When I'm Excluded at Family Gatherings Because I'm Deaf

Jenna L
Family meeting online over a video call.
Family meeting online over a video call.

Recently, our cousin arranged for the family to get together on Zoom for my grandmother’s 99th birthday. Although I was hesitant, knowing I would not be able to understand anyone speaking because I am Deaf, I was hopeful for a sense of belonging in the family. It had been almost three years since I saw most of the cousins and aunts and uncles and cousins, so I hoped maybe, just maybe I would be more included and one or two people would have learned some signs by now.

But, no.

At the Zoom get-together, I understood nothing except the few words my father managed to sign for me the best he could. Nobody waved. Some people sent a chat message saying, “Hi, Jenna” but that’s it. For 15 minutes I stayed on and smiled. I signed “Happy Birthday” while the rest of the family was singing whatever they were singing. My grandmother was on and seemed delighted but there was no direct communication. There is a live captioning option, but nobody turned it on.

Related:Download The Mighty app to connect in real time with people who can relate to what you're going through.

After a while, it occurred to me that I should just wave goodbye and see what happened. So I waved. Nobody responded. So I left the room.

After this, I felt really sad. Sad because even virtually, my family could not include me and make the Zoom get-together accessible. I’ve been Deaf for 44 years. This is not new. This virtual meeting was just like every single time there is a family get together in person. Nobody has directly included me in the story of their lives — even when I ask. I could ask a thousand questions and nobody will talk with me the same way they do everyone else. Every word is oversimplified and they speak to me like a child. I may have a Master’s in Education, but I am not respected for my mind or opinions. I am never asked for advice. Never asked what I think. Never involved in group conversations.

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This is why I don’t come to family get-togethers anymore. This is why for the past five years, I’ve refused to allow my youngest to see how I am treated by other family members — as an outcast and outsider. I do not want her to think this is normal or acceptable. I may share the same last name and blood, but I do not belong.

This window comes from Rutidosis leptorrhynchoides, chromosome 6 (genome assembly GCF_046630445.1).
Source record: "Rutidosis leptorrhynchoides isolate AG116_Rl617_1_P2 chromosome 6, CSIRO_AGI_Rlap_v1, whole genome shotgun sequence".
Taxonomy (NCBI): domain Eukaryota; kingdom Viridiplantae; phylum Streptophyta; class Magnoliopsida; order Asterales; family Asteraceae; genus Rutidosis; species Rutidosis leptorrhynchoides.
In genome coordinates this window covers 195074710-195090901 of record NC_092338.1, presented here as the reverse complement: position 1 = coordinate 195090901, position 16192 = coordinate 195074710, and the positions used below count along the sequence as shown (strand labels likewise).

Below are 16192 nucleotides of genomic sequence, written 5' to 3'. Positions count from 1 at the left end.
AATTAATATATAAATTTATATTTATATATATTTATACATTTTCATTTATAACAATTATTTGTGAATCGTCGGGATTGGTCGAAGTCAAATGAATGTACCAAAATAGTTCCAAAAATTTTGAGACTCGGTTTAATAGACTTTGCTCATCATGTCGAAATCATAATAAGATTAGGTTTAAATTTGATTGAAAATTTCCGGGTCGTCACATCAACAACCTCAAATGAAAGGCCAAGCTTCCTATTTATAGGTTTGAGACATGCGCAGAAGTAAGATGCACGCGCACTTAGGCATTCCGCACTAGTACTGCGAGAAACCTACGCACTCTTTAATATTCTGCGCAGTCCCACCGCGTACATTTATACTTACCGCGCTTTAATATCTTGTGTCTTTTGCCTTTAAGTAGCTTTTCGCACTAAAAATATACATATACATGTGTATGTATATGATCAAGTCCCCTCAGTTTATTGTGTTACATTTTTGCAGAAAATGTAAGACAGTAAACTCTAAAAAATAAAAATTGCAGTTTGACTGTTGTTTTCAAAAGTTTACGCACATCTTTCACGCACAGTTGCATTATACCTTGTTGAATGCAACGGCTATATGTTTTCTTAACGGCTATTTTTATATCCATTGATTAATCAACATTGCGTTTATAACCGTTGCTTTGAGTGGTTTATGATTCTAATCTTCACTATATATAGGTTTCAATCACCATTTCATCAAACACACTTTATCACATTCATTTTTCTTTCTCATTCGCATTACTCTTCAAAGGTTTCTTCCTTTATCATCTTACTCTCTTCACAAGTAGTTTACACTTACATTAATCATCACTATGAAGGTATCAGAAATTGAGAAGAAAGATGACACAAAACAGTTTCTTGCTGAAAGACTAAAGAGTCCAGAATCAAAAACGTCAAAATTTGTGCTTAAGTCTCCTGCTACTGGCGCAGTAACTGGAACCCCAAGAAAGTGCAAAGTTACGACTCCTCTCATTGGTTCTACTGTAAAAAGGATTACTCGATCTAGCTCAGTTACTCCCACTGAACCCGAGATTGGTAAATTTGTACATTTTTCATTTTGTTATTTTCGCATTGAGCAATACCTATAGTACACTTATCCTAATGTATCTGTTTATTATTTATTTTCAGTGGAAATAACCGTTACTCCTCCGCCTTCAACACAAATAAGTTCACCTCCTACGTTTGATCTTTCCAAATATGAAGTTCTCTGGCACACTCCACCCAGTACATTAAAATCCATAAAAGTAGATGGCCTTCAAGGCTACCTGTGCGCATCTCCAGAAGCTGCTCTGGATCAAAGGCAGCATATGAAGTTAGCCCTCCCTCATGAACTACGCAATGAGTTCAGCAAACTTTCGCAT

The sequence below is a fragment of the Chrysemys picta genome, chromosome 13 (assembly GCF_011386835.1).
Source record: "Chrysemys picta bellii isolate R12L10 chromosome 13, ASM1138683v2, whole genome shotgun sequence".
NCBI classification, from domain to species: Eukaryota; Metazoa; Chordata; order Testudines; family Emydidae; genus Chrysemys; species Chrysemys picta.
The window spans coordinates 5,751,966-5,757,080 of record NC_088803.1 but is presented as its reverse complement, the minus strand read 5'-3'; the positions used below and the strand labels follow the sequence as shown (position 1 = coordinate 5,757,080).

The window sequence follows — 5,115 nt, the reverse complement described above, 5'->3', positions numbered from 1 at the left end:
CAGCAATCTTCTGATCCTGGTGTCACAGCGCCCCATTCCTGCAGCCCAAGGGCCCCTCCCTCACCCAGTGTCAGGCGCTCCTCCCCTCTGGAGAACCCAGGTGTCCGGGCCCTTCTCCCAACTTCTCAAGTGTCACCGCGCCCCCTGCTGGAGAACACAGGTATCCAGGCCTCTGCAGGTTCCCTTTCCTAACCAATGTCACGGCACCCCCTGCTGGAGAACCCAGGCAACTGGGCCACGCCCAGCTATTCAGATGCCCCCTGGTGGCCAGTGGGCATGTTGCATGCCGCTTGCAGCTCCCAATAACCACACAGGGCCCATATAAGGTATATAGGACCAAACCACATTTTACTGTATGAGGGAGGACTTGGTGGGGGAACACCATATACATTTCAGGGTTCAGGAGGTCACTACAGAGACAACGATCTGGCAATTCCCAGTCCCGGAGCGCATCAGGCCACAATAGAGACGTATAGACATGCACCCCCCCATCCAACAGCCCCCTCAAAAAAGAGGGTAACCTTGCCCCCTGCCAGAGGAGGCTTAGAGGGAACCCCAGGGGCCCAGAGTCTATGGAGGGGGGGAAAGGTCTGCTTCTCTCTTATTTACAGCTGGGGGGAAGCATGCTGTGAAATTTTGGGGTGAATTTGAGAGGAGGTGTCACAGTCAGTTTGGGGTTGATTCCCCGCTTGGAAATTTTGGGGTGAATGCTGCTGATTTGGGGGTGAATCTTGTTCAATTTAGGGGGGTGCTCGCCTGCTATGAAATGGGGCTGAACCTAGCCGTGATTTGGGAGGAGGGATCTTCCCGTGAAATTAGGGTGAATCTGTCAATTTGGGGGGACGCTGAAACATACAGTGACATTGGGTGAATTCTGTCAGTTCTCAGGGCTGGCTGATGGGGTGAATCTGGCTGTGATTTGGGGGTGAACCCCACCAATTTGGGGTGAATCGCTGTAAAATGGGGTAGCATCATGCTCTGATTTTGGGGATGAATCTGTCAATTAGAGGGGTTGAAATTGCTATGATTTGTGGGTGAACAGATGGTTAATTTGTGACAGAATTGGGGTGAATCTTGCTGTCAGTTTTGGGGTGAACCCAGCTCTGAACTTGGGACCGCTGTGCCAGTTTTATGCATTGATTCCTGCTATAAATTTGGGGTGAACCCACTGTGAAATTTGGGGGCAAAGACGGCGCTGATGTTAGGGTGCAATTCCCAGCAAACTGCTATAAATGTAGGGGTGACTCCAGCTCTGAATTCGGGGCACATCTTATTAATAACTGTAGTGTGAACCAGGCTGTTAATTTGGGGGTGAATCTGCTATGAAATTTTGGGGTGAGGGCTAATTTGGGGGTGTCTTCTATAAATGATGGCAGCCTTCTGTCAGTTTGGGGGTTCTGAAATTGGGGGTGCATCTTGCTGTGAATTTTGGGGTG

If a few people could learn a few signs, it would help. If a few people could write back and forth and have a good dialogue where we learn about each other and our lives, I might feel welcomed. If we could have a conversation worthy of someone who has intelligence, opinions and feelings, I’d feel more included. All that would make things so much better. Maybe I’d even come to a party again.

But for now, I just can’t. I can’t put myself through these feelings of isolation, being ignored, being talked to as if I have no education, while everyone else is having great long conversations about everything under the sun. I can’t allow myself to be treated that way. My mental health as a bipolar and Deaf woman has to be more important than this. And if the family will not change, then I will. Starting by not being present to feel the way I do. I will no longer be surrounded by people who could not care less and who are more interested in each other than me, no matter what I say or do.

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So, to my family… I love you guys but I totally dislike what you do to me. I cannot understand why it’s not something you think about and act upon. I don’t know what I have to do to earn your respect, to be included, to be involved in what is going on.

This is not new. This is old. And so, if it’s important to you that I am a part of family get-togethers, put in some effort, OK? I put in so much effort to lipread and to speak, why can’t you do something, however little, to include me in the group?

Until that is answered and things change, I’ll see you when I see you.

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